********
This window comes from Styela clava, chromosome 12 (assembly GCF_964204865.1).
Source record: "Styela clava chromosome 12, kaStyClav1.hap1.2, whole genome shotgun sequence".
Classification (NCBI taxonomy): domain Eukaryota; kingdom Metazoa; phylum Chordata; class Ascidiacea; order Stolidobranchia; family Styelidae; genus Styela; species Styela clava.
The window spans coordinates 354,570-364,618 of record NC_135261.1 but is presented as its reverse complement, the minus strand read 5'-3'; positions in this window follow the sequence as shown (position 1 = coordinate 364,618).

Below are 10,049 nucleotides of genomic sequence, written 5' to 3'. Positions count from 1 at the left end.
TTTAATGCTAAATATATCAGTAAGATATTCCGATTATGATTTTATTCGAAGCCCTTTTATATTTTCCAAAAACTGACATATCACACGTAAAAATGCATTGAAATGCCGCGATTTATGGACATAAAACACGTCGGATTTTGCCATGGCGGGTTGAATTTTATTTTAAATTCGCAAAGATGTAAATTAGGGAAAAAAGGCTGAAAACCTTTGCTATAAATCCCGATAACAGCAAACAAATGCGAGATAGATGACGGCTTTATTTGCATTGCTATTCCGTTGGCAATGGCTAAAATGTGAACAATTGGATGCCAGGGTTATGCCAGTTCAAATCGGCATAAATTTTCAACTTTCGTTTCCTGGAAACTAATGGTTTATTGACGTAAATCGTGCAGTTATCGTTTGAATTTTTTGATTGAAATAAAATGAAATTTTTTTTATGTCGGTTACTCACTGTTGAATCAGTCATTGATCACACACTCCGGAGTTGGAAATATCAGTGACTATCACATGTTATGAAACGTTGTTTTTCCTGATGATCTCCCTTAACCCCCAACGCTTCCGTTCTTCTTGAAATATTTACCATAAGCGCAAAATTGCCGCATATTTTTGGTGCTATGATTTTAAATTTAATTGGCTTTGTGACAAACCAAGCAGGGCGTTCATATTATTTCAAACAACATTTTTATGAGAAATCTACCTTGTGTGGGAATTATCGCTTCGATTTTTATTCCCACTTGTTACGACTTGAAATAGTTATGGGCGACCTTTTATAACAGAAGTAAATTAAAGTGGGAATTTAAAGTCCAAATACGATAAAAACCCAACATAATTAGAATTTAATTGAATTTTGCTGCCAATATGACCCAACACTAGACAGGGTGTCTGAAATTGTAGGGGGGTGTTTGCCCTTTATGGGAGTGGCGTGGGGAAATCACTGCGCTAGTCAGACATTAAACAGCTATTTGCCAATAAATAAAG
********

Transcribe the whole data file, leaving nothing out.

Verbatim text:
This window comes from Styela clava, chromosome 12 (assembly GCF_964204865.1).
Source record: "Styela clava chromosome 12, kaStyClav1.hap1.2, whole genome shotgun sequence".
Classification (NCBI taxonomy): domain Eukaryota; kingdom Metazoa; phylum Chordata; class Ascidiacea; order Stolidobranchia; family Styelidae; genus Styela; species Styela clava.
The window spans coordinates 354,570-364,618 of record NC_135261.1 but is presented as its reverse complement, the minus strand read 5'-3'; positions in this window follow the sequence as shown (position 1 = coordinate 364,618).

Below are 10,049 nucleotides of genomic sequence, written 5' to 3'. Positions count from 1 at the left end.
TTTAATGCTAAATATATCAGTAAGATATTCCGATTATGATTTTATTCGAAGCCCTTTTATATTTTCCAAAAACTGACATATCACACGTAAAAATGCATTGAAATGCCGCGATTTATGGACATAAAACACGTCGGATTTTGCCATGGCGGGTTGAATTTTATTTTAAATTCGCAAAGATGTAAATTAGGGAAAAAAGGCTGAAAACCTTTGCTATAAATCCCGATAACAGCAAACAAATGCGAGATAGATGACGGCTTTATTTGCATTGCTATTCCGTTGGCAATGGCTAAAATGTGAACAATTGGATGCCAGGGTTATGCCAGTTCAAATCGGCATAAATTTTCAACTTTCGTTTCCTGGAAACTAATGGTTTATTGACGTAAATCGTGCAGTTATCGTTTGAATTTTTTGATTGAAATAAAATGAAATTTTTTTTATGTCGGTTACTCACTGTTGAATCAGTCATTGATCACACACTCCGGAGTTGGAAATATCAGTGACTATCACATGTTATGAAACGTTGTTTTTCCTGATGATCTCCCTTAACCCCCAACGCTTCCGTTCTTCTTGAAATATTTACCATAAGCGCAAAATTGCCGCATATTTTTGGTGCTATGATTTTAAATTTAATTGGCTTTGTGACAAACCAAGCAGGGCGTTCATATTATTTCAAACAACATTTTTATGAGAAATCTACCTTGTGTGGGAATTATCGCTTCGATTTTTATTCCCACTTGTTACGACTTGAAATAGTTATGGGCGACCTTTTATAACAGAAGTAAATTAAAGTGGGAATTTAAAGTCCAAATACGATAAAAACCCAACATAATTAGAATTTAATTGAATTTTGCTGCCAATATGACCCAACACTAGACAGGGTGTCTGAAATTGTAGGGGGGTGTTTGCCCTTTATGGGAGTGGCGTGGGGAAATCACTGCGCTAGTCAGACATTAAACAGCTATTTGCCAATAAATAAAG